The holiday season is in full force, and that means trips to visit the family, gifts to purchase, and holiday jingles to exorcise from the ear with vigor. This year I am lucky to have already received a gift that will be hard to top: my professional debut with my hometown orchestra, the Oklahoma City Philharmonic. There’s nothing quite like being able to invite your family and friends to come see you at work, and this was made all the more sweet by bringing the totally on fleek new concerto by Mason Bates. To top it off, the concert was the weekend before Thanksgiving, so I was able to spend a few extra days with my family out on the farm and catch up while eating the freshest food there is. Continue reading at secondinversion.org.
I write this as I sit in a very comfortable business/first seat on a flight from Asia back home to New York City, reflecting on my visit to Seoul. One of my close friends had his wedding there, and I was fortunate enough to be free and able to be with him and his new wife for this important occasion. We spent some amazing time together in the city, and I got to play at his wedding, on a cello made by his father. The flight upgrade is happily a result of my frequent flier status, which makes a big difference on such trips. Music has a powerful effect in the world. It’s all around us every day, whether we choose it or not. We use music during gatherings of all kinds to create a unified spirit or deepen bonds, music pervades the other forms of entertainment to enhance desired emotional effects, and we have special occasions (concerts) where music is the centerpiece. Music is not only about community, these days most people have their own collection of music that they can tap into depending on their mood or activity. You can take this even further through music therapy, and other forms of healing both mental and emotional. It’s also used to influence us to purchase certain products, to attract us to a location or entice us to stay longer – even sometimes to drive us away.
It’s alive! My first cello concerto, has come into the world – kicking and screaming – but alive. What a crazy experience. I’ve never done anything quite like this, and while it was a project that stretched me almost to the limit, it’s been worth it. I feel more in touch with my artistic sensibility than ever, and more motivated to continue the creative process than I have been in a long time. I’ll save details of the piece for the day when I’m able to share a recording. In the meantime, there were plenty of lessons in the process.
Lesson 1: Everything Takes Longer Than You Think! Lesson 2: Everything Takes Longer Than You Think, Even After Allowing For Lesson 1.
The other lessons were more fun, and didn’t require all-nighters. (which leads to apologies to my copyist, George Katehis, who should be sponsored by Red Bull.)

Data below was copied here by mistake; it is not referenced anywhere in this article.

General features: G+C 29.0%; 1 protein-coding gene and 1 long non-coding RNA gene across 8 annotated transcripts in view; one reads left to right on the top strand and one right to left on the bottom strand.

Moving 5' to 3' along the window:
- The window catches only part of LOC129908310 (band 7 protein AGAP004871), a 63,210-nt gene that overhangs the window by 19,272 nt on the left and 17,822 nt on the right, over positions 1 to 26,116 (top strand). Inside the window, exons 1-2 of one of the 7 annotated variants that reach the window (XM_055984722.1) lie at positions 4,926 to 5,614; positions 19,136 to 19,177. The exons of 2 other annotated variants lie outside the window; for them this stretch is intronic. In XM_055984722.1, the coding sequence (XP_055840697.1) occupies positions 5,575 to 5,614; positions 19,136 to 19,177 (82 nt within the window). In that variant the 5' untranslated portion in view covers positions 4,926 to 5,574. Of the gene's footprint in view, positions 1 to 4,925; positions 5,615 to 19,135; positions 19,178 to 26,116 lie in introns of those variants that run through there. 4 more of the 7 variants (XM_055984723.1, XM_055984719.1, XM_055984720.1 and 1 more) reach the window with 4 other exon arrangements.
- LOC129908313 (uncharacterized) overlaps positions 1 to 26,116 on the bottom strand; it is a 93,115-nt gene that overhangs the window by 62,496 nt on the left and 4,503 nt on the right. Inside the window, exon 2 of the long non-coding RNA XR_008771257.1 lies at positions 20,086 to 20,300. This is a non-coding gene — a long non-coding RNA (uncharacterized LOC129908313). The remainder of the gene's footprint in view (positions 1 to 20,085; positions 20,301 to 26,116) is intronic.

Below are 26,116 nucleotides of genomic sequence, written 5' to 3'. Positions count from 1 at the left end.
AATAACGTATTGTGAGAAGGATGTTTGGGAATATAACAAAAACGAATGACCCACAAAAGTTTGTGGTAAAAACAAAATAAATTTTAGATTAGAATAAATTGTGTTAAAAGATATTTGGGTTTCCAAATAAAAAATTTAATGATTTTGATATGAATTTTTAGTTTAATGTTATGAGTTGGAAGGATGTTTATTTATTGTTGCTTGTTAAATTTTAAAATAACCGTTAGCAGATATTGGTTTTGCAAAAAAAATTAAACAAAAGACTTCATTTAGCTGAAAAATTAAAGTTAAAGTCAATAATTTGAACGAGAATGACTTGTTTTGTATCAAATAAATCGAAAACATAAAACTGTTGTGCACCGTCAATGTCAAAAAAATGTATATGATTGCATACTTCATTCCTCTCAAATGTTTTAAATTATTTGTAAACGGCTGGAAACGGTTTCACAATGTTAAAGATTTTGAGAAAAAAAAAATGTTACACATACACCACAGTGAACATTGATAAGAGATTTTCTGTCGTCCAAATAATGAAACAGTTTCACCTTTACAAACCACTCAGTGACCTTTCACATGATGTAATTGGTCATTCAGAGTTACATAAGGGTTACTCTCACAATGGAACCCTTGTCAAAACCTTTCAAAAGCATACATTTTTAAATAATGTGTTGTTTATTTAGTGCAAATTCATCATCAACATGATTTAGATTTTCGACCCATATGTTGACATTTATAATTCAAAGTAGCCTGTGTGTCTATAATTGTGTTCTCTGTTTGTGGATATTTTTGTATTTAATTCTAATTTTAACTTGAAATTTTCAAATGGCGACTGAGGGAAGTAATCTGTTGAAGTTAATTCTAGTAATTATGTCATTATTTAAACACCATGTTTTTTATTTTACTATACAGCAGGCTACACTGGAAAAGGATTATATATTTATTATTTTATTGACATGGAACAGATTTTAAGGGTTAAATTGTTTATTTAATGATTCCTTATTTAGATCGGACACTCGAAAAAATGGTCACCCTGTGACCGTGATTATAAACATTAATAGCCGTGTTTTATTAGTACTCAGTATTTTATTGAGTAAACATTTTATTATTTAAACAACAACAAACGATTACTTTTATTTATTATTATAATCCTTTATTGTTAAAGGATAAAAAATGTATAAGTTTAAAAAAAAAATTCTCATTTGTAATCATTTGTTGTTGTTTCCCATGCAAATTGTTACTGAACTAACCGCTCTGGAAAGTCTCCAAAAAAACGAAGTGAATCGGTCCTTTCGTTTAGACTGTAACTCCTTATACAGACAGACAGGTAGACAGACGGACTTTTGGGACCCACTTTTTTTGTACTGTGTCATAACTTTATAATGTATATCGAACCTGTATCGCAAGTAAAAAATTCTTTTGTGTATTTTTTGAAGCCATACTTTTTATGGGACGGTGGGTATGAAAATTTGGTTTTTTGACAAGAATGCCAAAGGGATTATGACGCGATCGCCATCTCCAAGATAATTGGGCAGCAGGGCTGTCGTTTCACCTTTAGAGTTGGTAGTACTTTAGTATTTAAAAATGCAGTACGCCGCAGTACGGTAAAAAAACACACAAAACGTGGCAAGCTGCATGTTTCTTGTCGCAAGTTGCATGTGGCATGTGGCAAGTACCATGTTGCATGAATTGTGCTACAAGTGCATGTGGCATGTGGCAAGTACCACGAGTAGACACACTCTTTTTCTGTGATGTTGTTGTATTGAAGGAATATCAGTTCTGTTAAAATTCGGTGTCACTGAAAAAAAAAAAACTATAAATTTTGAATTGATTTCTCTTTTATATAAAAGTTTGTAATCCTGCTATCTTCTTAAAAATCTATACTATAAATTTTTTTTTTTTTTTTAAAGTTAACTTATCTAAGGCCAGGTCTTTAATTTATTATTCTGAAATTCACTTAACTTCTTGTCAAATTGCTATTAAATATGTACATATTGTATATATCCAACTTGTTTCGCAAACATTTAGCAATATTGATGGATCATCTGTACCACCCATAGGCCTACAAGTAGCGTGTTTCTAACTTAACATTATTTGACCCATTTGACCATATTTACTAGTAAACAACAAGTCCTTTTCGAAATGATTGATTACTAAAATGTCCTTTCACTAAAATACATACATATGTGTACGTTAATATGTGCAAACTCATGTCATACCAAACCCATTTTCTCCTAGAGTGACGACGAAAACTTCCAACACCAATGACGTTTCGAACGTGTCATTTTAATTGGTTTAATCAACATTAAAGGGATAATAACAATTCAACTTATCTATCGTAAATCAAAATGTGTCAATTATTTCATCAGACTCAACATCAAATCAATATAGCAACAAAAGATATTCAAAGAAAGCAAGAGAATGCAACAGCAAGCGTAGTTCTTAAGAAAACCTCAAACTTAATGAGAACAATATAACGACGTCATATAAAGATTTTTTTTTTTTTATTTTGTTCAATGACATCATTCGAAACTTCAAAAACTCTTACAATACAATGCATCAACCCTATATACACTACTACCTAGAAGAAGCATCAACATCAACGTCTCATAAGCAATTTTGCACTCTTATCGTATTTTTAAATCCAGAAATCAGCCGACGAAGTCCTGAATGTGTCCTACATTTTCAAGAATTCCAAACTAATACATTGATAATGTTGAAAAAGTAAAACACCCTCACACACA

My mandate from the beginning was clear and concise: TownMusic’s programming should reflect my musical interests. A live iPod playlist, if you will. Well, my interests are broad and evolving! What can I say? Nine seasons in, I’ve seen the development of an audience that comes for an experience. We’re lucky, in this sense, to be tied to an organization like Town Hall Seattle, which fosters community discussion and debate around issues important to Seattle. This spirit of engagement naturally flows over into the music series, and has prompted me to explore musical connections that might not be obvious based on traditional metrics. When an audience member leaves one of the TownMusic concerts, I want them to have had an experience that generates curiosity and excitement. Hopefully, they will have been surprised at some point, whether by unknown sounds or their own reaction to something of which they previously had a different expectation.
But how to do this without having a total mishmash of unrelated projects? There are several things which remain consistent from season to season:
Damn. This is hard! My respect for composers has gone through the roof since I first began scrawling on manuscript paper, and at no time has it been higher than the present. The focus and skill required to compose a work for soloist and orchestra are not easy to come by. Taking a few initial ideas – whether they come as a sound, a form, a gesture, a transitional mechanism – and turning them into a cohesive musical narrative is a process that can only be learned through experience. There have got to be as many ways to do this as there are composers. I’ve gone through several myself, even on this one piece. To begin with, I had the idea to write from the piano. Supposedly, this would help me focus on the relationship between soloist and orchestra, rather than writing a solo line with incidental backup music behind it. Ironically, I realized several weeks into this method that all of the best moments were in the orchestra part, and the solo line was now secondary! Not to mention, it was taking forever due to my rudimentary keyboard skills.